Buyers swoop in on Sydney
Prices soar across the metropolitan area as low vacancy rates, affordable mortgages and overseas investors perpetuate demand, writes Peta Tomlinson
Sdney might be joining New York, London and Hong Kong as world cities with the most expensive housing. That's the Aussie buzz following a white-hot, late-autumn auction period, where even "a dilapidated terrace with rotting carpets and holes in the ceiling" was auctioned for A$800,000 (HK$6.01 million).
Not so long ago, a million dollars would buy a palace in Australia, but those days are gone. At the end of last year, there were 246 suburbs across Australia with a median house or unit value greater than A$1 million - over half of them in Sydney, according to RP Data.
Vacancy rates at near record lows across the metropolitan area, combined with successive interest rate drops, are spurring Sydneysiders into what agents describe as a buying frenzy. Auction clearance rates are regarded as an indicator of a healthy market and, according to Savills, they reached 78.6 per cent in May - a level not seen since September 2010.
Yet, even those underlying factors did not prepare the selling agent for the blow-out price achieved for the derelict house on a 125-square-metre block at 182 Denison St, Newtown. Before the auction, "no-one was talking above the mid-sixes", says Jonathan Viewey, of Raine & Horne Newtown. Six bidders on the day pushed the price well above the A$685,000 reserve.
A fully renovated property in this location, 3km from the central business district, close to the University of Sydney, a major hospital and sought-after schools, might cost around A$1.25 million, Viewey says. "Unrenovated properties here are in high demand - people like to create what they want," he says.
People also crave ready-built luxury. Sydney ranks in the top 10 cities in Savills' World Class Index of premier global property locations and, according to Tony Leong, of Savills Australia Asia desk, competitive bidding for properties over A$10 million is coming from local and international buyers. So far this year, one Point Piper property sold for over A$50 million, and two for more than A$30 million, with two of the buyers reportedly being Chinese, he says.
"Foreign investment is fuelling the market," Leong explains. "With restrictions on buying investment property in Singapore, China and Hong Kong, buyers are now switching their focus to places such as Australia, and this has become even more advantageous with the weakening of the Australian dollar."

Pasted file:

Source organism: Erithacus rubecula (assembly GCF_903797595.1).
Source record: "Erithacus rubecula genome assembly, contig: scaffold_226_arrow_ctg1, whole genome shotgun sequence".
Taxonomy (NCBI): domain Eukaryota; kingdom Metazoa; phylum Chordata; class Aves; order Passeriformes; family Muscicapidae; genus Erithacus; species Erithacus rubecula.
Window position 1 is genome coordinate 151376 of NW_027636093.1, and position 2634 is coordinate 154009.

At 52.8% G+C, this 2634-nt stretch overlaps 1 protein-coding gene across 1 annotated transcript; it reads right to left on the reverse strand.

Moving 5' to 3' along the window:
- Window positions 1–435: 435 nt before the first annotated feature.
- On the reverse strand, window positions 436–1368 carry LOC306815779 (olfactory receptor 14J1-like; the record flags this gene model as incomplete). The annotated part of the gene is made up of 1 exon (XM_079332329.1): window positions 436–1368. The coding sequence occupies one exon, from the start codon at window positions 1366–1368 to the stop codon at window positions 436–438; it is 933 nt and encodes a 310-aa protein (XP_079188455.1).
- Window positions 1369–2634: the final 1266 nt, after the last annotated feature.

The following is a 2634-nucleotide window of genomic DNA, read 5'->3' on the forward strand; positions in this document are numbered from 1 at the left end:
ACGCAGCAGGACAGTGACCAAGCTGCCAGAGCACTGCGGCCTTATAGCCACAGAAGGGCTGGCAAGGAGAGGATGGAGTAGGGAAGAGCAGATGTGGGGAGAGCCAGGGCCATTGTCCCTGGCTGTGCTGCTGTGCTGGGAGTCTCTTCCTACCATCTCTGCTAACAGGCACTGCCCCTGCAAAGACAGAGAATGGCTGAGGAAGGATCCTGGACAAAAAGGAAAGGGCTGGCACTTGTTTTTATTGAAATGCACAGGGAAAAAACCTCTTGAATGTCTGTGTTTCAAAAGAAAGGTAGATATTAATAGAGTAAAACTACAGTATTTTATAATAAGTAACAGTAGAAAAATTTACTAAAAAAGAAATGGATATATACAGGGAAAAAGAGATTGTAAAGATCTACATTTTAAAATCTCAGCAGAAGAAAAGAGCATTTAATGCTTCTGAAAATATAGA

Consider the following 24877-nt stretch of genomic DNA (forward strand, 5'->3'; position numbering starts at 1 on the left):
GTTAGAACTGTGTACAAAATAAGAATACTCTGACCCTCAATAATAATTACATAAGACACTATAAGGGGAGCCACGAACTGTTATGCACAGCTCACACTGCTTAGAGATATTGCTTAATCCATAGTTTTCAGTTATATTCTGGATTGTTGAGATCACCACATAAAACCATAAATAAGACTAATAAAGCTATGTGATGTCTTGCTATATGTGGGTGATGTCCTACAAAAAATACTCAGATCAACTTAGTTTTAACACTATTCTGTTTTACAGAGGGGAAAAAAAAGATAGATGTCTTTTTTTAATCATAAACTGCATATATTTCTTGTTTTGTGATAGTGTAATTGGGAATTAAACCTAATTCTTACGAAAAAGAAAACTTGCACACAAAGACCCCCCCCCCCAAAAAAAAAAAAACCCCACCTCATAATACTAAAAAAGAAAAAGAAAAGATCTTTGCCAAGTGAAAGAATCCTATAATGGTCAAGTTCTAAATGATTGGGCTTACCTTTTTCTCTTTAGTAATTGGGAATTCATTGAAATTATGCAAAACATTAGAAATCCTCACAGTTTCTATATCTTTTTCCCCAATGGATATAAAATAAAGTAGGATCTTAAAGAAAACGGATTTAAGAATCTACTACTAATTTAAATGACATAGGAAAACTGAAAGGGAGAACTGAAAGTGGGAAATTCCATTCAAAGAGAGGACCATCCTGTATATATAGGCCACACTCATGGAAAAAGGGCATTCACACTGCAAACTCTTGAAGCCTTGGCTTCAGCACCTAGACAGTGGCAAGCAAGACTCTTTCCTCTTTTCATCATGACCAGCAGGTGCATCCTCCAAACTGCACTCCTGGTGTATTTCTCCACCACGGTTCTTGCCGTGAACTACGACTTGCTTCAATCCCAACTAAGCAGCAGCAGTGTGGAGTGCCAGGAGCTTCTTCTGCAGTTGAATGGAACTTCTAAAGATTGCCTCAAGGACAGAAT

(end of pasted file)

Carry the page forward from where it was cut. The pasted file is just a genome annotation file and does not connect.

Shayne Harris, head of Savills Residential, says Sydney has four of the five wealthiest regions in Australia, and an internationally-recognised luxury residential market. "Sydney is seen as a desirable destination to live, coupled with Australia being one of only eight countries to have retained its AAA credit rating," he says. The city is also faced with a shortfall in housing supply, and this undersupply gap is continuing to grow, Harris adds. "With an expected increase of 1.5 million people to be living in Sydney in 2031, this will fuel the demand for housing," he says. While recent auction activity has led some to talk of a "boom", according to buyer's agent Patrick Bright, of EPS Property Search, Sydney's boom cycle hasn't even started yet.
"When it does - watch out," he says. Developers have been holding off on new projects until profits are back in their favour - a pendulum being swung by a rental squeeze and increasing property prices, Bright says. "Rents are going up, and this impacts yield. Yields impact asset value. When the price point is right, then we will see a building boom."
The under-A$1-million-sector is "very hot", especially for investors and first-home buyers, but pickings are slim, Bright says. He gets lots of inquiries from Hong Kong and Chinese buyers wanting to invest in Sydney, but he works solely with permanent residents.
"I don't agree with the Foreign Investment Review Board (FIRB) rule [which allows 100 per cent of approved new-build residential properties to be owned by overseas nationals], as I just don't see how this helps the local buyers get into the market," Bright says.
Besides, he says he "won't help people to buy overpriced real estate".
Not every building is FIRB-approved and, if a developer can sell to non-residents, "he can name a price above what a local would pay", he says. "I still see property selling now at what they should be in five or 10 years' time."
Not necessarily, argues
Rich Harvey, CEO of propertybuyer.com.au, who describes this view as "a whitewash statement".
"Certainly, some of that does go on, but just because a property is FIRB-approved, doesn't mean it is overpriced," he says.
The key is to get independent advice, Harvey adds. "A selling agent is not objective, but by using a buyer's agent, you pay a flat fee for advice, regardless of which property you buy," he says. "Our team targets areas that meet our investment criteria - some we will recommend, others we stay away from."
What you can buy for A$10 million (HK$75.17 million)
5 Ithaca Road, Elizabeth Bay, a harbourside suburb in eastern Sydney. The landmark Georgian Revival/Spanish Mission-style home, built in 1926, has been strata-titled as four apartments. Suitable for a luxury redevelopment, or revert to one palatial home.
What you can buy for A$500,000
A new apartment at Trieste, Ultimo, 2km from Sydney's CBD. Featuring European-styled interiors, the building is FIRB-approved, and within walking distance of Chinatown, Haymarket and Darling Harbour.